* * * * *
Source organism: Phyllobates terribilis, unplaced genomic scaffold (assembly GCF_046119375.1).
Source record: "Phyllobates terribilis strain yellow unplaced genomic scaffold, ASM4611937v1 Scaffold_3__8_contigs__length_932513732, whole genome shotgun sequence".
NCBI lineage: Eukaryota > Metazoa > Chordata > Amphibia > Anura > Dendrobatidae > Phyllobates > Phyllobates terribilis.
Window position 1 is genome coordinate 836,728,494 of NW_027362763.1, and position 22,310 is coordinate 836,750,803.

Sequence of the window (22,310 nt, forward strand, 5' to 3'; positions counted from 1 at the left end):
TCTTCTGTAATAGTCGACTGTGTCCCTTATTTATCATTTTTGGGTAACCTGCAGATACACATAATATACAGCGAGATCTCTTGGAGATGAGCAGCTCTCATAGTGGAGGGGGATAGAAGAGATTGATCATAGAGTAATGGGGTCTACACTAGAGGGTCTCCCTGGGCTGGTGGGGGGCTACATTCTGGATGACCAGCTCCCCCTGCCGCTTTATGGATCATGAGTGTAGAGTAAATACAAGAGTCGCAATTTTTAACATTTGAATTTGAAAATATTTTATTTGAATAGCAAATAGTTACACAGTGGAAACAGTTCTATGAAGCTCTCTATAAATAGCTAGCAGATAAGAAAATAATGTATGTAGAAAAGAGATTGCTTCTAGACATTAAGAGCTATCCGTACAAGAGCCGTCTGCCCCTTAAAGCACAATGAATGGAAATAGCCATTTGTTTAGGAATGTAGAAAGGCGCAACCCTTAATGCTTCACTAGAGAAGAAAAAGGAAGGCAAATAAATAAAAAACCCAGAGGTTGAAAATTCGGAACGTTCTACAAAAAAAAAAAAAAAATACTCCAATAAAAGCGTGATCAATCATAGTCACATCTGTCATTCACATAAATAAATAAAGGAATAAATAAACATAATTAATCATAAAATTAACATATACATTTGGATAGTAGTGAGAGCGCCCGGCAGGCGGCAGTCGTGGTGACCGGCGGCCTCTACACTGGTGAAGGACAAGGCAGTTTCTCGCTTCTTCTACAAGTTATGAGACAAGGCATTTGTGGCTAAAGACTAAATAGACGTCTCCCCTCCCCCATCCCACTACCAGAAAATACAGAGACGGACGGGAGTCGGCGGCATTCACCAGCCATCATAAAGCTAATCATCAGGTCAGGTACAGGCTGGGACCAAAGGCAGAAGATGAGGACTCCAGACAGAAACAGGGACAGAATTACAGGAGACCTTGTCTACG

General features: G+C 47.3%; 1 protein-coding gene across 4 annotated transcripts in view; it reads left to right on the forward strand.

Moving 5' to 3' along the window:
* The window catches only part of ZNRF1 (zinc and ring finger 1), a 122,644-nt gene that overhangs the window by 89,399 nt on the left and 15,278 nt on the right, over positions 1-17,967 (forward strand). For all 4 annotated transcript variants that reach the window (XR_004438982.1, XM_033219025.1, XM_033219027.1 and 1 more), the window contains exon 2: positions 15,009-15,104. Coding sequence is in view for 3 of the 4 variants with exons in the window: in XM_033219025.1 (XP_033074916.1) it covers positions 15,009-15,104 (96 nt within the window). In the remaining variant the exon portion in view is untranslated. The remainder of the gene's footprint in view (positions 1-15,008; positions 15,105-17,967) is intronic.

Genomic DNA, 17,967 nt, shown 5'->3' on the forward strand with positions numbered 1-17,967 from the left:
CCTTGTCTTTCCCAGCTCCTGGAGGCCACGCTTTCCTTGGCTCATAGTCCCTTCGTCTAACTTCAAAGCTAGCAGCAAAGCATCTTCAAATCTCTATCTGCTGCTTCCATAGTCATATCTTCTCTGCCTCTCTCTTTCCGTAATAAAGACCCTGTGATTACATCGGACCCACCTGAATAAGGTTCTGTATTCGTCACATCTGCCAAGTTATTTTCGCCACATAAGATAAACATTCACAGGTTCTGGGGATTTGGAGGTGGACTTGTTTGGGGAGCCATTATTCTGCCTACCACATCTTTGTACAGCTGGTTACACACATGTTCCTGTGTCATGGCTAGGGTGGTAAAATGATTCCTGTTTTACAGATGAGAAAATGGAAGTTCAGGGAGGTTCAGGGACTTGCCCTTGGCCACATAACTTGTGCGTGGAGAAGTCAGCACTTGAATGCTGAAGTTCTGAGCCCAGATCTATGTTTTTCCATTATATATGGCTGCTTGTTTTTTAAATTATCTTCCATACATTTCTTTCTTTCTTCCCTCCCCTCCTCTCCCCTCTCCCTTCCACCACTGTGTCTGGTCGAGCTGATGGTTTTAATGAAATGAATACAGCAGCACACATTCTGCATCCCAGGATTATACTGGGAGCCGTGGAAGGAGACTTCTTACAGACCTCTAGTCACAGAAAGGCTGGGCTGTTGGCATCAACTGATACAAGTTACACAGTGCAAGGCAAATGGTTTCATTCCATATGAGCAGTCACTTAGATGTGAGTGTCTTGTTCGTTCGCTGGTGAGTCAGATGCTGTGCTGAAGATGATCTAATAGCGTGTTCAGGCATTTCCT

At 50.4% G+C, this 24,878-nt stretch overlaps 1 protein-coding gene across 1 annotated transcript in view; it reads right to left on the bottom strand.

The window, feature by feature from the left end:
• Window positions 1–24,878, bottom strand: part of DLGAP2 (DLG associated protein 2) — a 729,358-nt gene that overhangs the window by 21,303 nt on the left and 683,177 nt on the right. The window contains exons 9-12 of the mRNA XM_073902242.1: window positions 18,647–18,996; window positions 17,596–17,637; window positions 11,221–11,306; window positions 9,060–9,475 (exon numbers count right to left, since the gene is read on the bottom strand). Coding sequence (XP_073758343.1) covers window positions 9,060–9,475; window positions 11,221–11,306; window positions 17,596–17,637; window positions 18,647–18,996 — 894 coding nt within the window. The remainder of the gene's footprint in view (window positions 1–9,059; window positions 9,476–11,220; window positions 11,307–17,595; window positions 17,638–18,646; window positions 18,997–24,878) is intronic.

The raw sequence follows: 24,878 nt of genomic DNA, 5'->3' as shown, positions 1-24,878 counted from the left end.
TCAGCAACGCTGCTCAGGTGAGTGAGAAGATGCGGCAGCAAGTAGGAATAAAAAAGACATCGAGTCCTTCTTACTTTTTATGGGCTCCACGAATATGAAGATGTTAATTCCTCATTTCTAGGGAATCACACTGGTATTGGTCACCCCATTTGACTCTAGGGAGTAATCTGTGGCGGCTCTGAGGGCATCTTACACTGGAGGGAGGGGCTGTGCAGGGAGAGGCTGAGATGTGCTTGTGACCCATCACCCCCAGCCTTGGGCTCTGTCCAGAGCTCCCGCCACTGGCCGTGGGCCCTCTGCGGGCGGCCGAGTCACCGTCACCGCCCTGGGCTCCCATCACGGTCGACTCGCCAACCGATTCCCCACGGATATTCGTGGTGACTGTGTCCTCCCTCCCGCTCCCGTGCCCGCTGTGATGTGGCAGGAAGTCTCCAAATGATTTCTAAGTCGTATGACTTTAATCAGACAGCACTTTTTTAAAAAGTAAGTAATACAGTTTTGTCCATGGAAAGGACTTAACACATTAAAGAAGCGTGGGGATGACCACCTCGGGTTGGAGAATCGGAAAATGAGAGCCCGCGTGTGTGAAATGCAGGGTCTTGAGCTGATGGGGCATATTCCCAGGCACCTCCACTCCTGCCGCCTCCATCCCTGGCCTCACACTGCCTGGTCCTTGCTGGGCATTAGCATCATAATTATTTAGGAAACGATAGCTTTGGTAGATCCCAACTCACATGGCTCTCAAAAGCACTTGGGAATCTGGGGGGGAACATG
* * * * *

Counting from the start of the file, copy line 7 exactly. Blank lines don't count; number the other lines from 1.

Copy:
General features: G+C 47.3%; 1 protein-coding gene across 4 annotated transcripts in view; it reads left to right on the forward strand.